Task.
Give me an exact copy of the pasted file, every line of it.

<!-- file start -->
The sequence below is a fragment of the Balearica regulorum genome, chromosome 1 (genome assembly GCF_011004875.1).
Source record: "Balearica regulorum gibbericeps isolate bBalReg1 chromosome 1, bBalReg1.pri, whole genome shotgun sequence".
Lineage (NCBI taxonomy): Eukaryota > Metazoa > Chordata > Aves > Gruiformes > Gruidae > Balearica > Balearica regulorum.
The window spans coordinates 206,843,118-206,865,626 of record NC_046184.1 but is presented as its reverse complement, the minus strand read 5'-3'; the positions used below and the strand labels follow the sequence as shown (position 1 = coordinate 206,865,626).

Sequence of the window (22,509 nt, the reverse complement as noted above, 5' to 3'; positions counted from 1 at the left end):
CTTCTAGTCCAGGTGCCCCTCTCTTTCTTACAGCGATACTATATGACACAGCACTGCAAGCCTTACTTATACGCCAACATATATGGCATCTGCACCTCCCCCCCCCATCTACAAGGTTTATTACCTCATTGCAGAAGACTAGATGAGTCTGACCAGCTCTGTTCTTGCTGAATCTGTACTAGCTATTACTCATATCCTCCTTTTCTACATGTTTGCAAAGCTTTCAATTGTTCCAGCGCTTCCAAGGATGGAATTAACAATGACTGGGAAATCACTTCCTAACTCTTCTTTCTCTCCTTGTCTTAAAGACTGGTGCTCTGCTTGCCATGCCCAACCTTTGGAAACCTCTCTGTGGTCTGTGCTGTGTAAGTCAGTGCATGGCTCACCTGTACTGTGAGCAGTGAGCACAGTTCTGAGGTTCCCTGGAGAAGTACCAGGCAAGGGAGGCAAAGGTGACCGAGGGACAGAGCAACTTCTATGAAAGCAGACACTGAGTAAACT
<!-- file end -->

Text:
The sequence below is a fragment of the Balearica regulorum genome, chromosome 1 (genome assembly GCF_011004875.1).
Source record: "Balearica regulorum gibbericeps isolate bBalReg1 chromosome 1, bBalReg1.pri, whole genome shotgun sequence".
Lineage (NCBI taxonomy): Eukaryota > Metazoa > Chordata > Aves > Gruiformes > Gruidae > Balearica > Balearica regulorum.
The window spans coordinates 206,843,118-206,865,626 of record NC_046184.1 but is presented as its reverse complement, the minus strand read 5'-3'; the positions used below and the strand labels follow the sequence as shown (position 1 = coordinate 206,865,626).

Sequence of the window (22,509 nt, the reverse complement as noted above, 5' to 3'; positions counted from 1 at the left end):
CTTCTAGTCCAGGTGCCCCTCTCTTTCTTACAGCGATACTATATGACACAGCACTGCAAGCCTTACTTATACGCCAACATATATGGCATCTGCACCTCCCCCCCCCATCTACAAGGTTTATTACCTCATTGCAGAAGACTAGATGAGTCTGACCAGCTCTGTTCTTGCTGAATCTGTACTAGCTATTACTCATATCCTCCTTTTCTACATGTTTGCAAAGCTTTCAATTGTTCCAGCGCTTCCAAGGATGGAATTAACAATGACTGGGAAATCACTTCCTAACTCTTCTTTCTCTCCTTGTCTTAAAGACTGGTGCTCTGCTTGCCATGCCCAACCTTTGGAAACCTCTCTGTGGTCTGTGCTGTGTAAGTCAGTGCATGGCTCACCTGTACTGTGAGCAGTGAGCACAGTTCTGAGGTTCCCTGGAGAAGTACCAGGCAAGGGAGGCAAAGGTGACCGAGGGACAGAGCAACTTCTATGAAAGCAGACACTGAGTAAACT